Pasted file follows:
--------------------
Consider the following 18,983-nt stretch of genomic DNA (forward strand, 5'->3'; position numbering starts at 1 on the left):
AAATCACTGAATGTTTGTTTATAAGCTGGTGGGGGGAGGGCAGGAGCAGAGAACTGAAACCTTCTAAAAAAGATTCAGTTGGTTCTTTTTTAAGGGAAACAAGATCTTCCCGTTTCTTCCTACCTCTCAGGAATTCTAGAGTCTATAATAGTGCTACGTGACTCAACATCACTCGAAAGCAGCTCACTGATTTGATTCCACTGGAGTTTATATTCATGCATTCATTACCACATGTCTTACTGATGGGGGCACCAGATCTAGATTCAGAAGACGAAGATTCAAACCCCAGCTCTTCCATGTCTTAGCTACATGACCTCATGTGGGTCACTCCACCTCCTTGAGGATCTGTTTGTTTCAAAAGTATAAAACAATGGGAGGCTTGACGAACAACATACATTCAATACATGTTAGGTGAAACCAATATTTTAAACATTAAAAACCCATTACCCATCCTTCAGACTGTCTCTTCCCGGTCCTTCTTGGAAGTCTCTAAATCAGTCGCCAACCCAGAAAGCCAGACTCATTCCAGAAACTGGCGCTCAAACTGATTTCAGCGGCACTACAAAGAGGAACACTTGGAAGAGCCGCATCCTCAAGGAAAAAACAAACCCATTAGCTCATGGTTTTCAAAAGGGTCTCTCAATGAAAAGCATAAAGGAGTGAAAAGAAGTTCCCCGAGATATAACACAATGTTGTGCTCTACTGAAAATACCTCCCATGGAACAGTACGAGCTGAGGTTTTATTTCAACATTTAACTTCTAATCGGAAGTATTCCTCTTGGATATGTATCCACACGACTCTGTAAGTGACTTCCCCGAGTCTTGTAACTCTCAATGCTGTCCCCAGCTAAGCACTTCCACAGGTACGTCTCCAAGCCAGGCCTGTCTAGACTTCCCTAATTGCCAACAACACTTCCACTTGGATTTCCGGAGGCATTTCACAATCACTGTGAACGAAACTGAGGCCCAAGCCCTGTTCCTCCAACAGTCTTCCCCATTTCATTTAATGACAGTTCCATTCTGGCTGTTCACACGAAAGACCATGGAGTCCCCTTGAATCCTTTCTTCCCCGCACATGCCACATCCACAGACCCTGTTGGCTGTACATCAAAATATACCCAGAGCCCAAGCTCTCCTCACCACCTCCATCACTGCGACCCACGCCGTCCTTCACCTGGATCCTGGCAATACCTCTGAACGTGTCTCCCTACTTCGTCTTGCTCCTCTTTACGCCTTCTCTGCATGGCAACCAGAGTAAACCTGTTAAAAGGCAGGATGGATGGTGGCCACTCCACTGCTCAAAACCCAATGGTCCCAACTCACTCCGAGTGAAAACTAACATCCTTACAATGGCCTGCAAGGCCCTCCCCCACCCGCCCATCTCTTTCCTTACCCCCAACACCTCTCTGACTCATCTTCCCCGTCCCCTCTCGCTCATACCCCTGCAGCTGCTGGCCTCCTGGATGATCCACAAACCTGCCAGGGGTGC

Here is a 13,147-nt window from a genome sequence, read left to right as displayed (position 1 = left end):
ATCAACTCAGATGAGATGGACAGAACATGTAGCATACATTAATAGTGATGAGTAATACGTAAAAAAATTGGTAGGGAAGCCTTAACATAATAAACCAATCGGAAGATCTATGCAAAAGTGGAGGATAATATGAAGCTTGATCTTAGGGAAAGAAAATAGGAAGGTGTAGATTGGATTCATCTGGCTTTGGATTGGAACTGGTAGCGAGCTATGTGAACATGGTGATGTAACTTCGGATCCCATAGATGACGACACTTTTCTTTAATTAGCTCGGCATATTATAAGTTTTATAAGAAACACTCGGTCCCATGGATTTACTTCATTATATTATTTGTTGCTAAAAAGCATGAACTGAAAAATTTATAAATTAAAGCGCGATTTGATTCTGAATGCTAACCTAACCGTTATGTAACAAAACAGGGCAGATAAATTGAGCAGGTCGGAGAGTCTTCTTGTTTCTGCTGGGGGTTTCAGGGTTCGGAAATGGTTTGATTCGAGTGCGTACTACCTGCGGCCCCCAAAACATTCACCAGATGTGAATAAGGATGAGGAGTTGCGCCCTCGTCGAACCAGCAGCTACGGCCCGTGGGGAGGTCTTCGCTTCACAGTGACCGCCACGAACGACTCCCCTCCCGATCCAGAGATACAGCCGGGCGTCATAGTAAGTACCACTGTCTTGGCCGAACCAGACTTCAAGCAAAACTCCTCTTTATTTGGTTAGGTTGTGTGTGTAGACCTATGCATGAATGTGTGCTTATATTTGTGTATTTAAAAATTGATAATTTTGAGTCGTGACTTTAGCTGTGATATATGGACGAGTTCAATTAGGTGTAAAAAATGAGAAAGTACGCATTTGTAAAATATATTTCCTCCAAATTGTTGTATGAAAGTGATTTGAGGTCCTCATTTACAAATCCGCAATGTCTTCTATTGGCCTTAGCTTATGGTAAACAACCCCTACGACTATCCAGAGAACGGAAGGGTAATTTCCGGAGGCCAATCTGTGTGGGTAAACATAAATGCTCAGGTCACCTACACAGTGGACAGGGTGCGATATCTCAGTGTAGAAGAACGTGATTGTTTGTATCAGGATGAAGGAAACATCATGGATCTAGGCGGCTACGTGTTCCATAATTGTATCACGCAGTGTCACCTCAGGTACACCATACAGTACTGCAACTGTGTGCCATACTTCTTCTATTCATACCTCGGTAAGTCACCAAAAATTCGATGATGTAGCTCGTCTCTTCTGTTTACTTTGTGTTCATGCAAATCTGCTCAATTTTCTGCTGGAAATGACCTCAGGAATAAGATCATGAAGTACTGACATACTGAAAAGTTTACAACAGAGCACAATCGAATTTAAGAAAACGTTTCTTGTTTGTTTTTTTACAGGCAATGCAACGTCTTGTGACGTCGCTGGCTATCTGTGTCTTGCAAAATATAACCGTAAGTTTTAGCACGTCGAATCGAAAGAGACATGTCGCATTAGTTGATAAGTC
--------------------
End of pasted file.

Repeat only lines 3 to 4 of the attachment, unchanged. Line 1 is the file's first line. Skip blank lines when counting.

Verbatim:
Here is a 13,147-nt window from a genome sequence, read left to right as displayed (position 1 = left end):
ATCAACTCAGATGAGATGGACAGAACATGTAGCATACATTAATAGTGATGAGTAATACGTAAAAAAATTGGTAGGGAAGCCTTAACATAATAAACCAATCGGAAGATCTATGCAAAAGTGGAGGATAATATGAAGCTTGATCTTAGGGAAAGAAAATAGGAAGGTGTAGATTGGATTCATCTGGCTTTGGATTGGAACTGGTAGCGAGCTATGTGAACATGGTGATGTAACTTCGGATCCCATAGATGACGACACTTTTCTTTAATTAGCTCGGCATATTATAAGTTTTATAAGAAACACTCGGTCCCATGGATTTACTTCATTATATTATTTGTTGCTAAAAAGCATGAACTGAAAAATTTATAAATTAAAGCGCGATTTGATTCTGAATGCTAACCTAACCGTTATGTAACAAAACAGGGCAGATAAATTGAGCAGGTCGGAGAGTCTTCTTGTTTCTGCTGGGGGTTTCAGGGTTCGGAAATGGTTTGATTCGAGTGCGTACTACCTGCGGCCCCCAAAACATTCACCAGATGTGAATAAGGATGAGGAGTTGCGCCCTCGTCGAACCAGCAGCTACGGCCCGTGGGGAGGTCTTCGCTTCACAGTGACCGCCACGAACGACTCCCCTCCCGATCCAGAGATACAGCCGGGCGTCATAGTAAGTACCACTGTCTTGGCCGAACCAGACTTCAAGCAAAACTCCTCTTTATTTGGTTAGGTTGTGTGTGTAGACCTATGCATGAATGTGTGCTTATATTTGTGTATTTAAAAATTGATAATTTTGAGTCGTGACTTTAGCTGTGATATATGGACGAGTTCAATTAGGTGTAAAAAATGAGAAAGTACGCATTTGTAAAATATATTTCCTCCAAATTGTTGTATGAAAGTGATTTGAGGTCCTCATTTACAAATCCGCAATGTCTTCTATTGGCCTTAGCTTATGGTAAACAACCCCTACGACTATCCAGAGAACGGAAGGGTAATTTCCGGAGGCCAATCTGTGTGGGTAAACATAAATGCTCAGGTCACCTACACAGTGGACAGGGTGCGATATCTCAGTGTAGAAGAACGTGATTGTTTGTATCAGGATGAAGGAAACATCATGGATCTAGGCGGCTACGTGTTCCATAATTGTATCACGCAGTGTCACCTCAGGTACACCATACAGTACTGCAACTGTGTGCCATACTTCTTCTATTCATACCTCGGTAAGTCACCAAAAATTCGATGATGTAGCTCGTCTCTTCTGTTTACTTTGTGTTCATGCAAATCTGCTCAATTTTCTGCTGGAAATGACCTCAGGAATAAGATCATGAAGTACTGACATACTGAAAAGTTTACAACAGAGCACAATCGAATTTAAGAAAACGTTTCTTGTTTGTTTTTTTACAGGCAATGCAACGTCTTGTGACGTCGCTGGCTATCTGTGTCTTGCAAAATATAACCGTAAGTTTTAGCACGTCGAATCGAAAGAGACATGTCGCATTAGTTGATAAGTC